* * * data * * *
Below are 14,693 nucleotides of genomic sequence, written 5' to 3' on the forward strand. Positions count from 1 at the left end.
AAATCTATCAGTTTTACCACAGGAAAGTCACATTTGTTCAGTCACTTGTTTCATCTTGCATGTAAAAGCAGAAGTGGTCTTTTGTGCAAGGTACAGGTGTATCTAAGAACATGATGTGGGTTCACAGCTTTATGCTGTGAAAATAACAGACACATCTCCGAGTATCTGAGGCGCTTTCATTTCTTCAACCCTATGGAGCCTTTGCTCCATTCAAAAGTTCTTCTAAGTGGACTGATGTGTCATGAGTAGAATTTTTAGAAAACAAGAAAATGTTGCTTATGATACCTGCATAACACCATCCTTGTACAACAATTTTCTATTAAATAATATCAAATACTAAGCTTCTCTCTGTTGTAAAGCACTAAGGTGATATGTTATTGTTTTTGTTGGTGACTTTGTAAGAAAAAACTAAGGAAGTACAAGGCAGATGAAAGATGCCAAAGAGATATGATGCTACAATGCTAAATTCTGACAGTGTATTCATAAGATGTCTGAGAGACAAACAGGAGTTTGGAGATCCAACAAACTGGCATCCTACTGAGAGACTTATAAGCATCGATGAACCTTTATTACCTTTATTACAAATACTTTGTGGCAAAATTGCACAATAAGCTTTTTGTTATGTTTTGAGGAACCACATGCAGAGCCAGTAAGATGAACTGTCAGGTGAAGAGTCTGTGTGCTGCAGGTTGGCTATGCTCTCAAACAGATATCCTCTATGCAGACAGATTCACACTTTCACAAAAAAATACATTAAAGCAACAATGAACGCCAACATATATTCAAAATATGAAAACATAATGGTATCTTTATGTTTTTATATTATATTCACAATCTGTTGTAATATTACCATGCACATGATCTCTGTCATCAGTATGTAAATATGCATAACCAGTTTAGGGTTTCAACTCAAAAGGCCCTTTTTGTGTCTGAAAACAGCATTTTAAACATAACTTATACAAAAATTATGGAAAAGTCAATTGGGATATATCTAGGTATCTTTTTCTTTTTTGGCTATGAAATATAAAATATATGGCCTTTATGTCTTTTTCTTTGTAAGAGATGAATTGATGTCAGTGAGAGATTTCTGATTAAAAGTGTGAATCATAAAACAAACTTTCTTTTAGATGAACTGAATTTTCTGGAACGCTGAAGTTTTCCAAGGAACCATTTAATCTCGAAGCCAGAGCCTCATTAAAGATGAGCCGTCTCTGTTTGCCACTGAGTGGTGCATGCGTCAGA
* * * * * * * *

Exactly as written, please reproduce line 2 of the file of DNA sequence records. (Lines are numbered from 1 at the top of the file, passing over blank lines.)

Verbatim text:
AAATCTATCAGTTTTACCACAGGAAAGTCACATTTGTTCAGTCACTTGTTTCATCTTGCATGTAAAAGCAGAAGTGGTCTTTTGTGCAAGGTACAGGTGTATCTAAGAACATGATGTGGGTTCACAGCTTTATGCTGTGAAAATAACAGACACATCTCCGAGTATCTGAGGCGCTTTCATTTCTTCAACCCTATGGAGCCTTTGCTCCATTCAAAAGTTCTTCTAAGTGGACTGATGTGTCATGAGTAGAATTTTTAGAAAACAAGAAAATGTTGCTTATGATACCTGCATAACACCATCCTTGTACAACAATTTTCTATTAAATAATATCAAATACTAAGCTTCTCTCTGTTGTAAAGCACTAAGGTGATATGTTATTGTTTTTGTTGGTGACTTTGTAAGAAAAAACTAAGGAAGTACAAGGCAGATGAAAGATGCCAAAGAGATATGATGCTACAATGCTAAATTCTGACAGTGTATTCATAAGATGTCTGAGAGACAAACAGGAGTTTGGAGATCCAACAAACTGGCATCCTACTGAGAGACTTATAAGCATCGATGAACCTTTATTACCTTTATTACAAATACTTTGTGGCAAAATTGCACAATAAGCTTTTTGTTATGTTTTGAGGAACCACATGCAGAGCCAGTAAGATGAACTGTCAGGTGAAGAGTCTGTGTGCTGCAGGTTGGCTATGCTCTCAAACAGATATCCTCTATGCAGACAGATTCACACTTTCACAAAAAAATACATTAAAGCAACAATGAACGCCAACATATATTCAAAATATGAAAACATAATGGTATCTTTATGTTTTTATATTATATTCACAATCTGTTGTAATATTACCATGCACATGATCTCTGTCATCAGTATGTAAATATGCATAACCAGTTTAGGGTTTCAACTCAAAAGGCCCTTTTTGTGTCTGAAAACAGCATTTTAAACATAACTTATACAAAAATTATGGAAAAGTCAATTGGGATATATCTAGGTATCTTTTTCTTTTTTGGCTATGAAATATAAAATATATGGCCTTTATGTCTTTTTCTTTGTAAGAGATGAATTGATGTCAGTGAGAGATTTCTGATTAAAAGTGTGAATCATAAAACAAACTTTCTTTTAGATGAACTGAATTTTCTGGAACGCTGAAGTTTTCCAAGGAACCATTTAATCTCGAAGCCAGAGCCTCATTAAAGATGAGCCGTCTCTGTTTGCCACTGAGTGGTGCATGCGTCAGA